I had played the songs for so long as a solo performer, that when it came to developing them with other instruments, I didn’t really know what to imagine. All I knew was that I didn’t want the instruments to cave in on the song. I wanted there to be a lot of space in between everything - like I wanted it to feel like you were in a room with the song being played, and you could walk around in between the instrumentation. Justin was well aware of this, and naturally has such a sonic understanding that everything he did seemed to create more and more space, and for me it helped to deepen the solidity of the sound. It feels like a stepping stone to me - like I can stand on it for a second before I jump off again.
Instrumentally “Watch This” is one song that really stands out to me, especially the really cool percussion. Can you tell me a little more about that song?
Right on, Geoff! Well, it was the last one we developed in the studio - we had brought the others along, and sort of didn’t have too much of an idea of how to move that one forward and make it stand apart from the others. It’s a really slow mover, and I suggested banjo, thinking that it could have some weird effect that we weren’t expecting, but that idea quickly got nixed.
The four of us sat around, and Justin picked up the dobro, and I was like, Oh yeah, that’s gonna be it. Aaron picked up this wooden conga that his dad, who is a luthier at Collings had designed and built for him. Chris sat down at the Wurlitzer, and we started playing the song. It was pretty magical! And when we kind of figured out how it would go, we ducked in and did a couple takes, and the last one was it. That dobro solo is one of my favorite moments on the record.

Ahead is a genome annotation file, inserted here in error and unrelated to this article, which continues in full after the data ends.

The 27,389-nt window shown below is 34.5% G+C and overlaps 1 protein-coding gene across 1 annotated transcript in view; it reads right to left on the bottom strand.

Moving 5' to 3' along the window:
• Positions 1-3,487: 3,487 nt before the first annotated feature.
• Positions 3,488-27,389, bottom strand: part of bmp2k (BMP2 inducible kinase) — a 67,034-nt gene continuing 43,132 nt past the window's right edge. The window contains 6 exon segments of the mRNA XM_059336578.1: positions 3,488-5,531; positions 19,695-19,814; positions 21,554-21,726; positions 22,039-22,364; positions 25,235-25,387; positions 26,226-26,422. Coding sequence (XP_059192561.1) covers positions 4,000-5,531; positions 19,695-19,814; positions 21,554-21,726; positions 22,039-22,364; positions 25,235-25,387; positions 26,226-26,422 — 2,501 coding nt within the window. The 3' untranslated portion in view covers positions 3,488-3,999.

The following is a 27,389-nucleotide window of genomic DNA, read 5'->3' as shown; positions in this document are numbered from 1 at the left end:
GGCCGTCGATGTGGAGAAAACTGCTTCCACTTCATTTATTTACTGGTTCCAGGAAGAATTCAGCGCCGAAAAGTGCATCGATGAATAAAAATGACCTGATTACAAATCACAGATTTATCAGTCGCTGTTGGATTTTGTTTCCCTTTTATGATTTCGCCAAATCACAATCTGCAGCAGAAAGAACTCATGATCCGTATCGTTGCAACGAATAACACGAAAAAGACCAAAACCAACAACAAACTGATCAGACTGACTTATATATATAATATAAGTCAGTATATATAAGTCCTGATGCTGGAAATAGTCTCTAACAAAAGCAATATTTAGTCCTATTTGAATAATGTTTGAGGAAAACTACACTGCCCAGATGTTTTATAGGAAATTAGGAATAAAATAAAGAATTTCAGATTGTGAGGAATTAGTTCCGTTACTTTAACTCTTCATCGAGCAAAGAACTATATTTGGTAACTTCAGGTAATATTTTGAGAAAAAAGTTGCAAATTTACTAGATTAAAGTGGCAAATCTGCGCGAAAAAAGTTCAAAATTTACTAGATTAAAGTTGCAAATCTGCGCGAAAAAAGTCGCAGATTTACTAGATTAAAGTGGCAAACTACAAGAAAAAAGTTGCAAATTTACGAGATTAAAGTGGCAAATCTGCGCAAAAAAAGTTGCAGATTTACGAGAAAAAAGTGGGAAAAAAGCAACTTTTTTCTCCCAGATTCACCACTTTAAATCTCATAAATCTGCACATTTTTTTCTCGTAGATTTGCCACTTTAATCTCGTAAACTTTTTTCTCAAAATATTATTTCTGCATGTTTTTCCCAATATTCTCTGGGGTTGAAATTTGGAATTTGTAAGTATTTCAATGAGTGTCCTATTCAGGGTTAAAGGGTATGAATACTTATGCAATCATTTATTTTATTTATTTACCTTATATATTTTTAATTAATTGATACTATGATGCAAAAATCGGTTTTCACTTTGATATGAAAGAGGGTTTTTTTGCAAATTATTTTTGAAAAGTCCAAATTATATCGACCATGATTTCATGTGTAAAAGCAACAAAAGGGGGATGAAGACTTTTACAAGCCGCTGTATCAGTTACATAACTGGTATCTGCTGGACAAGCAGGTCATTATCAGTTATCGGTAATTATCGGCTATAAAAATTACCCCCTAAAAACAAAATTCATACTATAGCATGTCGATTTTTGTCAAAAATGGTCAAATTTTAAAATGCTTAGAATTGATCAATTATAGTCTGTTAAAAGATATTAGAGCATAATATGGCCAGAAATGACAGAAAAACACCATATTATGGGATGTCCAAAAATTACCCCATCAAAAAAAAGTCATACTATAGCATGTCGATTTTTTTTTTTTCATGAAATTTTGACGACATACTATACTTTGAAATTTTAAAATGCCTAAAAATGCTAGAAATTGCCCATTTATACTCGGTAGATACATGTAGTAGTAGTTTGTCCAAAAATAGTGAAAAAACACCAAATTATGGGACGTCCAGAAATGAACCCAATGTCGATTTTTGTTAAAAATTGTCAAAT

You have quite a few videos on youtube of live performances of some really good older songs. I know some musicians don’t like to look back at older songs and just tend to record their newer ones. Do you think we will be hearing some of those on future releases?
I’d love to bring those songs to tape! I am really excited to move forward - I just learned so much in the process of making this first record, that I’m kinda rearing to get back in there and develop more songs. I’m always writing, but it takes time for songs to come up, and for them to become what they want to be, so I think it’ll be cool to try to give light to the songs who have been with me the longest. (I have one little record of newer tunes that I want to put out before anything else, though…)
I see that you have a couple of live shows listed on your website, but with the pandemic alot of live music is still shut down. Do you have any alternative plans for getting the word out there about the EP?